- Polygamy - Introduction
- Polygamy : Legal Issues
- Which groups practice polygamy?
- Polygamy : What the Bible Says
- Polygamy in Mormonism
- Polygamy : Polygamous Sects of the Mormon Church
- Informal list of polygamous sects
- Video: Lifting the Veil of Polygamy
- Polygamy - Research Resources
- Polygamy - Your Comments
From the very beginning God created one woman for one man (see Genesis 1:27 2:21-25).
Deuteronomy 17:17 explicitly instructed the king not to “multiply wives.”
Moses’ law said, the king “shall not multiply horses to himself… Neither shall he multiply wives to himself, that his heart turn not away: neither shall he greatly multiply to himself silver and gold” (Deuteronomy 17:16-17).
– If bigamy is sinful, why did King Solomon have so many wives? by Ron Rhodes
Polygamy’s origins and consequences
A very important point to remember is that not everything recorded in the Bible is approved in the Bible. Consider where polygamy originated — first in the line of the murderer Cain, not the godly line of Seth. The first recorded polygamist was the murderer Lamech (Gen. 4:23–24). Then Esau, who despised his birthright, also caused much grief to his parents by marrying two pagan wives (Gen. 26:34).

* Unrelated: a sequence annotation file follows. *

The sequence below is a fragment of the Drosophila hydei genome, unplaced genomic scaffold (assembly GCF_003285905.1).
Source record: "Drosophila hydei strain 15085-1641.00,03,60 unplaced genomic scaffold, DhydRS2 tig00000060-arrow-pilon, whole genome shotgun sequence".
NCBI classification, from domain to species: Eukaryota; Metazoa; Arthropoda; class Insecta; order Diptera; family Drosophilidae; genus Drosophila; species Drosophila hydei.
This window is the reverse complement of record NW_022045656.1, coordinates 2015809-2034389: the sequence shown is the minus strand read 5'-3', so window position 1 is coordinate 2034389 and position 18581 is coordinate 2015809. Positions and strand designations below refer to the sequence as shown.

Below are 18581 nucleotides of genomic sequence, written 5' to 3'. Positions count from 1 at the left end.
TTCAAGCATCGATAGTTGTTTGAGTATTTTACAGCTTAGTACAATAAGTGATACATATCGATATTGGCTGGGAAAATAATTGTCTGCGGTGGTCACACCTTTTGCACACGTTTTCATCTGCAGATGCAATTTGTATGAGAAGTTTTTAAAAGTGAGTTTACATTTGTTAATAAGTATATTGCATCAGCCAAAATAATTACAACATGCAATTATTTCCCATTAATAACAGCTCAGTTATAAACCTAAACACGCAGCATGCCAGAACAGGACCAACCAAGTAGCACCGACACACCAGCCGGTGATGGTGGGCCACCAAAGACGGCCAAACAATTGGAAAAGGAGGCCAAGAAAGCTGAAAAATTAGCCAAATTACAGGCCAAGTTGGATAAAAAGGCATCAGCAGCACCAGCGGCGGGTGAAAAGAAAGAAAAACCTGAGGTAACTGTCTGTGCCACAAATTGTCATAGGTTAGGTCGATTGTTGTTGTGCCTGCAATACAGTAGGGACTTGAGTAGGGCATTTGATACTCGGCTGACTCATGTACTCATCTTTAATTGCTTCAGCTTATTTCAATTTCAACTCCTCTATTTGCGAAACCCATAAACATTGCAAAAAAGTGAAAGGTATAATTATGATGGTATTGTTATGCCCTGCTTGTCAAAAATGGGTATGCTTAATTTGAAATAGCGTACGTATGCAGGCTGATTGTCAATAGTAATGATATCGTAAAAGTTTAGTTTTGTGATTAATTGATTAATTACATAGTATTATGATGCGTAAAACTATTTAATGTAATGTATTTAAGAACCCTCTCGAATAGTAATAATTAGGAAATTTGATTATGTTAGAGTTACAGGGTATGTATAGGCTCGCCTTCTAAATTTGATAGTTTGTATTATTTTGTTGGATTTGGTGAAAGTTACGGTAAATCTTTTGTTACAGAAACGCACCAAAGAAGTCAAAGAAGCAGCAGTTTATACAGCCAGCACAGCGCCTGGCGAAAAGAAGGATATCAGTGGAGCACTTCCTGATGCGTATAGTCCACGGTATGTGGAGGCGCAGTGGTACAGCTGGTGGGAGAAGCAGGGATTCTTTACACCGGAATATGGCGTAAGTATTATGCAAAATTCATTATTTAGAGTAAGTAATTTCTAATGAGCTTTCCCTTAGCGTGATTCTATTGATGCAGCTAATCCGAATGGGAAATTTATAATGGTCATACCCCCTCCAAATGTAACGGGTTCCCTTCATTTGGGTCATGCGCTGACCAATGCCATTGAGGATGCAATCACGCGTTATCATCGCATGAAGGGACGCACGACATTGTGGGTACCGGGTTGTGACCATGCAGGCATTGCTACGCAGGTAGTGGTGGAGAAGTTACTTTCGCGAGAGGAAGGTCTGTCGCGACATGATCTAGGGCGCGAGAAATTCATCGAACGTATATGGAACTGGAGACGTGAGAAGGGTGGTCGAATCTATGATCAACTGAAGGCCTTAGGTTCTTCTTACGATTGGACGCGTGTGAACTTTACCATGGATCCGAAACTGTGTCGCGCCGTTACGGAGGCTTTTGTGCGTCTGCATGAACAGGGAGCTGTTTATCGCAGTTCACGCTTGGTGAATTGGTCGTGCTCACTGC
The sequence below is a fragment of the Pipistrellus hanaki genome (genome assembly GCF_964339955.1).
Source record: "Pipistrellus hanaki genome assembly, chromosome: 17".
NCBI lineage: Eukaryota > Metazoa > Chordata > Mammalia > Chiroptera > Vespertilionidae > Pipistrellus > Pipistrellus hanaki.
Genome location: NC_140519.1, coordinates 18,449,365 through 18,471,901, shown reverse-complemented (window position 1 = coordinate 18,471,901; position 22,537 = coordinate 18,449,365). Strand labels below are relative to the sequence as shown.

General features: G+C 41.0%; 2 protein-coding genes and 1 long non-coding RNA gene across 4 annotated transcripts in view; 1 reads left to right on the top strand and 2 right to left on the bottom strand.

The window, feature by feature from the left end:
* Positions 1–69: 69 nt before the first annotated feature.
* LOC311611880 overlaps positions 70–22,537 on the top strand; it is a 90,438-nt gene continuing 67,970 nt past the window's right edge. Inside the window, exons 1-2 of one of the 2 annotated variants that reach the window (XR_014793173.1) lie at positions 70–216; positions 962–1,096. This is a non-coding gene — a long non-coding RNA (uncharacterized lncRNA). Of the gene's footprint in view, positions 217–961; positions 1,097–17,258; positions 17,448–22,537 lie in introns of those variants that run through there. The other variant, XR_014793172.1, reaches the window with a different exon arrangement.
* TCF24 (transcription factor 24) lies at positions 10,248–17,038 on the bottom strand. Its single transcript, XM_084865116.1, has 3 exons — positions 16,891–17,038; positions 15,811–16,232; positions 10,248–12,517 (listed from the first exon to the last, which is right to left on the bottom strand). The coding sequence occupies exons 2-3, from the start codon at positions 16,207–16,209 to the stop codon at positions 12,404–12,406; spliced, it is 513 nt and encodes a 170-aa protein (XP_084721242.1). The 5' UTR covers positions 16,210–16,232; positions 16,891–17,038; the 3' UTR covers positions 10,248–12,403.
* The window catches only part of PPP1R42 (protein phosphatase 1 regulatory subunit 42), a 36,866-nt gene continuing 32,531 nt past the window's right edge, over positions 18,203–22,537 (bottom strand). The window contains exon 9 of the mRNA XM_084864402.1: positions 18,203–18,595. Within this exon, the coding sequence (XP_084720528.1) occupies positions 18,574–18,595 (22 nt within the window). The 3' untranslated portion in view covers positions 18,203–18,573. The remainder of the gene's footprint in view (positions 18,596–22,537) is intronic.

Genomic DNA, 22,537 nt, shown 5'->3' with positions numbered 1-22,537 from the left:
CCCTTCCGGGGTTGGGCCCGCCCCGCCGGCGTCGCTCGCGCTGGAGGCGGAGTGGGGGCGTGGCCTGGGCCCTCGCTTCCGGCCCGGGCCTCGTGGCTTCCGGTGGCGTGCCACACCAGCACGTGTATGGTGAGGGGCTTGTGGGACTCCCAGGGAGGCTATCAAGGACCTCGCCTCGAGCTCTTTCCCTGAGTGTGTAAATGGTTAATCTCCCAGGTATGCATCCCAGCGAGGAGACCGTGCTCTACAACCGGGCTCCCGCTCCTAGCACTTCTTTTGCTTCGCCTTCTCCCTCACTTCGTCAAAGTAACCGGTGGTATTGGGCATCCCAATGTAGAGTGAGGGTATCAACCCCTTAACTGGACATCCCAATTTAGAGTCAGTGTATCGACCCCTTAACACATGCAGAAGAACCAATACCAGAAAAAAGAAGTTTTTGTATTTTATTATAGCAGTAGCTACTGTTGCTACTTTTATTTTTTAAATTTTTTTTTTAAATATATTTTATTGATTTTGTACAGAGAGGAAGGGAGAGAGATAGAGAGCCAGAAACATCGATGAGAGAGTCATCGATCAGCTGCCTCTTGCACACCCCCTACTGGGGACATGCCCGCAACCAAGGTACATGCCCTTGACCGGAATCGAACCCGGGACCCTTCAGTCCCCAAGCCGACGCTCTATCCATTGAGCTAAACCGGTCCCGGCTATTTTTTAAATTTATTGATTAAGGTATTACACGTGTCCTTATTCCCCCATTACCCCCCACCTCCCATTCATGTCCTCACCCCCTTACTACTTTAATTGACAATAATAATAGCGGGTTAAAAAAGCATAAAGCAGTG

God also forbade the kings of Israel to be polygamous (Deut. 17:17). Look at the trouble when they disobeyed, including deadly sibling rivalry between David’s sons from his different wives; and Solomon’s hundreds of wives helped lead Solomon to idolatry (1 Kings 11:1–3). Also, Hannah, Samuel’s mother, was humiliated by her husband Elkanah’s other wife Peninnah (1 Sam. 1:1–7).
What about godly men who were polygamous?
Abraham and Sarah would have been monogamous apart from a low point in their faith when Hagar became a second wife — note how much strife this caused later. Jacob only wanted Rachel, but was tricked into marrying her older sister Leah, and later he took their slave girls at the sisters’ urging, due to the rivalry between the sisters. Jacob was hardly at a spiritual high point at those times, and neither was David when he added Abigail and Ahinoam (1 Sam. 25:42–43).
Why did God seem to allow it, then?
It is more like the case of divorce, which God tolerated for a while under certain conditions because of the hardness of their hearts, but was not the way it was intended from the beginning (Matt. 19:8). But whenever the Mosaic law had provisions for polygamy, it was always the conditional ‘If he takes another wife to himself …’ (Ex.21:10), never an encouragement. God put a number of obligations of the husband towards the additional wives which would discourage polygamy. It is no wonder that polygamy was unknown among the Jews after the Babylonian exile, and monogamy was the rule even among the Greeks and Romans by New Testament times.
– Source: Does the Bible clearly teach monogamy? by Dr Jonathan Sarfati